Missing NHL Hockey: Beating the August Blues

xx yySenior Writer IJuly 29, 2008

If you're like me, you're getting a little antsy for the start of the 2008-09 NHL season.

If you're like me, you can't wait to get your first look at those brand new third jerseys on a fresh sheet of NHL ice this season.

You can't wait for the first icing call so that Alan Bass and I can start yelling back and forth at each other over the merits of no-touch icing.

And you can't wait to be the one to choose that major sleeper in your NHL fantasy draft this year.

You want to cheer on your favorites, jeer your adversaries, and just drink in the atmosphere that's become such a winter tradition in so many cities.

Then you look at the calendar, and it's not even August. The final month of the offseason is still two days away, and the only meaningful NHL news it seems we'll receive is Mats Sundin's decision on when and where (or if) he'll resume his playing career.

That's it—what a life.

Side note: It may surprise some of you to hear this, but I don't even care about Sundin's decision. I still stand by the fact that he's old enough to make his own decisions when and how he chooses.

The fact that he waited has been turned into a far bigger deal than it should have been—which just goes to show how much of a fishbowl this guy is exposed to in Toronto.

If he retires, good for him, and I hope he stays retired. If he comes back to Toronto I'll do cartwheels in the street. If he signs with Montreal? Big deal. Some of you also forget he started his career with the Quebec Nordiques, so is one extra year in Quebec a big deal? Not at all.

Now, some people have jobs that fill in the time between seasons, while some fill the void with other sports like baseball. But how do you fill the void with something hockey-related if you've become truly stir crazy come August? Pay attention, boys and girls, you may just learn something:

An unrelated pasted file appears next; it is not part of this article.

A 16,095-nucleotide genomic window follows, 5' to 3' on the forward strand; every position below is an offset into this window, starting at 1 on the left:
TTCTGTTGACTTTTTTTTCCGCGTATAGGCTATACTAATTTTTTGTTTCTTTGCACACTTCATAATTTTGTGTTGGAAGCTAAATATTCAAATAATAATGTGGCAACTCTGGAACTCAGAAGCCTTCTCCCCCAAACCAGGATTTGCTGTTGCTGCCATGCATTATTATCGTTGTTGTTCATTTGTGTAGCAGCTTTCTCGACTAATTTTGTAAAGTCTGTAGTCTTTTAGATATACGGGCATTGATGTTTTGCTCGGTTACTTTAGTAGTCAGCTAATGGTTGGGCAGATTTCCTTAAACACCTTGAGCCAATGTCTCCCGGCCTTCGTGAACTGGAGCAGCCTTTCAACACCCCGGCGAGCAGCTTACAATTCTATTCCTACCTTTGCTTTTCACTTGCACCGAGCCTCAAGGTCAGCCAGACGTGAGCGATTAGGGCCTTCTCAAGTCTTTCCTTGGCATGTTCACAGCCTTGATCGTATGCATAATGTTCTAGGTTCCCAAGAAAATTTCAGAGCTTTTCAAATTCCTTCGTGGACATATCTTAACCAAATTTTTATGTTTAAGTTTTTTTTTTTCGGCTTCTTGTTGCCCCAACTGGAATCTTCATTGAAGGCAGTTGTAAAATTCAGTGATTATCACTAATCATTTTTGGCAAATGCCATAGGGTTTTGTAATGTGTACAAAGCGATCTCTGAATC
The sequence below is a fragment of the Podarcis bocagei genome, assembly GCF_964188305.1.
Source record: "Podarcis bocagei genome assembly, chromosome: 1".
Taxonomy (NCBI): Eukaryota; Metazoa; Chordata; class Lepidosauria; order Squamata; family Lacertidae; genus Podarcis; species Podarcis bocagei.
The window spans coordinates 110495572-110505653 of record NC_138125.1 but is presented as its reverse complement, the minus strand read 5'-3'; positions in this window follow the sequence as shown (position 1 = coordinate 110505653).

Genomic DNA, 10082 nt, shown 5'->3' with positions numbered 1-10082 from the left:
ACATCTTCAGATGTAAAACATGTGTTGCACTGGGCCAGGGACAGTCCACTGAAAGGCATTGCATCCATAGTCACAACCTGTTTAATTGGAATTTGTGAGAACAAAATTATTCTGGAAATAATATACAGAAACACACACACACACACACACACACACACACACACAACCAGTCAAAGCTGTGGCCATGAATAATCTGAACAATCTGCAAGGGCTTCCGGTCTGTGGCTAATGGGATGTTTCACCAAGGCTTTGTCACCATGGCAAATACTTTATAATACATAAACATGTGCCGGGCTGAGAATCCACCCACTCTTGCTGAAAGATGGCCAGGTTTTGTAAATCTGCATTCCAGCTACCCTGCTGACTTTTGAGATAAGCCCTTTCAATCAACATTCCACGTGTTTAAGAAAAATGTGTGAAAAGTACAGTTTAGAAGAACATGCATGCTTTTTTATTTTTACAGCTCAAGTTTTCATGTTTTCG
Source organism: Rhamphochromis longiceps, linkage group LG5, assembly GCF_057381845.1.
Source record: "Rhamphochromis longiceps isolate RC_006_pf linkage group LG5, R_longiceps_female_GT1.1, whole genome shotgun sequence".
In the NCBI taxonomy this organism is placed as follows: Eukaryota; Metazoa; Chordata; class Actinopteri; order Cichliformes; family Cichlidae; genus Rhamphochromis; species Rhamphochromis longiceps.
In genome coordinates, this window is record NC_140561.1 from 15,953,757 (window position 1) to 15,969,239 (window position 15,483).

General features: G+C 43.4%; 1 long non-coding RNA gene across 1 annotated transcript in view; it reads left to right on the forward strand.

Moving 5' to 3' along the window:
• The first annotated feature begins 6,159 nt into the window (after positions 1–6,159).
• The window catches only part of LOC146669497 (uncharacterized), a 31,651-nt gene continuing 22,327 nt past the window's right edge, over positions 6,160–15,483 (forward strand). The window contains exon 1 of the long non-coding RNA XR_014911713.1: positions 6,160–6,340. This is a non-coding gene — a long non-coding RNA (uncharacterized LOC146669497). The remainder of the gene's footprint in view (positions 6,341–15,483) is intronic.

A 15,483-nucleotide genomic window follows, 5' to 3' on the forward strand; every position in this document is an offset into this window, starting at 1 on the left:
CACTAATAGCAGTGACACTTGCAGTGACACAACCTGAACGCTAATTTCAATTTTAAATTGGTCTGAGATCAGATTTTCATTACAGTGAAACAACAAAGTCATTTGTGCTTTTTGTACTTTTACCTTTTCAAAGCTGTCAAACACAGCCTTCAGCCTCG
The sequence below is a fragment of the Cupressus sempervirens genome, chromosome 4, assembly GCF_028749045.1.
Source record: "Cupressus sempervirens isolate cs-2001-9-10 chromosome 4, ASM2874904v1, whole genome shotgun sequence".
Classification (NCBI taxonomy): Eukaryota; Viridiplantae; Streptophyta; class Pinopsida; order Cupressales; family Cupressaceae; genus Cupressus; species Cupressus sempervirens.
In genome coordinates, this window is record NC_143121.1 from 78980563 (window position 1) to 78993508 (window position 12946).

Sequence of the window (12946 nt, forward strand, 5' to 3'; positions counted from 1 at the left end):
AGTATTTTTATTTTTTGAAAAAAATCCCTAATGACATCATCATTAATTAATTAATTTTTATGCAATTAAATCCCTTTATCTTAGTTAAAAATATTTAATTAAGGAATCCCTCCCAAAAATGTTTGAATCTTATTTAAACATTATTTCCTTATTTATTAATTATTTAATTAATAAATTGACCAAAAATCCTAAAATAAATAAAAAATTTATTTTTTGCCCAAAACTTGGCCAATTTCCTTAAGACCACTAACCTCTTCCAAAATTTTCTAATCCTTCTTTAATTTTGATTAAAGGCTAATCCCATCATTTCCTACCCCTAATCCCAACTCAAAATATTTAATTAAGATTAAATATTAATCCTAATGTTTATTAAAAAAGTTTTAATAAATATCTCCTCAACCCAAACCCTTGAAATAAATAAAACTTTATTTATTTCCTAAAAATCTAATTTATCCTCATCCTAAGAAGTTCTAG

1. Jersey Speculation

Scroll up and down your team's roster. See all those new free agent acquisitions and rookies with a little dash in the number column?

Well until the NHL introduces punctuation as a valid jersey number (most likely in 2028 when the Montreal Canadiens have effectively retired three-quarters of valid NHL jersey numbers), this means that the players have no numbers.

So why don't you decide what number they get?

A fun little bonus game would be to speculate what (or how much) a newly acquired free agent would have to give an incumbent to acquire his regular jersey number: A Porsche? A house? Maybe Sean Avery's little black book...who knows?

2. Road Hockey

It works. Just ask Greg Caggiano and these kids—nothing is better on a hot New York day.

3. Hockey Card Collecting

Ok, this may sound kind of like stamp collecting, but it's not—it's stamp collecting with autographs, statistics, jersey swatches, and a hell of a lot more money involved.

If you're truly feeling the hockey blues this August, why not support the industry a little and try spending all that hard-earned cash on some cardboard—trust me, in my first three years of umpiring I didn't make a single cent; it all went to Fresher Sports Cards in London Ontario every other Sunday.

If it wasn't for the lockout, I'd still probably be going—and my girlfriend would be calling up Ken Armer to host an intervention.

4. YouTube

I don't really need to tell you more except search words. For starters I'd try hockey fights, hockey hits, Sami Kapanen, and mullets (although the results for that last one suck).

5. Experimenting with Customized Jerseys

Admit it, we all want a customized jersey—if we aren't good enough to play for our favorite team, we may as well pay an extra $55 to $70 to have our name emblazoned upon the back of a jersey (or just have it done in Photoshop).

But while you're buying your own jersey, why not experiment? See which players wouldn't be allowed to buy a jersey from the website if they weren't members of the team (Hint: If you're a Toronto fan, you have to buy a jersey with Ponikarovsky already on it—you can't just make one. But either way you'd still have to answer questions about why you're wearing a Ponikarovsky jersey, so it's probably best to avoid that situation altogether).

You can also design jerseys with random names on them too like "Dickfor", which can bring about conversations such as this:

Person One: Hey man....what's on the back of your jersey?

Person Two: Dickfor.

One: Who's Dickfor?

Two: It's not a who...it's a what.

One: Oh. Then what's a Dickfor?

Two: Dude, you're married. Shouldn't you know?

Okay, so it's not a very long list—in fact, compared to Greg's list of future "must-reads" it's nothing.

On the bright side, only 32 more days until August is over.

Bryan Thiel is a Senior Writer and NHL Community Leader for Bleacher Report. If you'd like to get in contact with him, you can do so through his profile, and you can check out more of his previous work in his archives.


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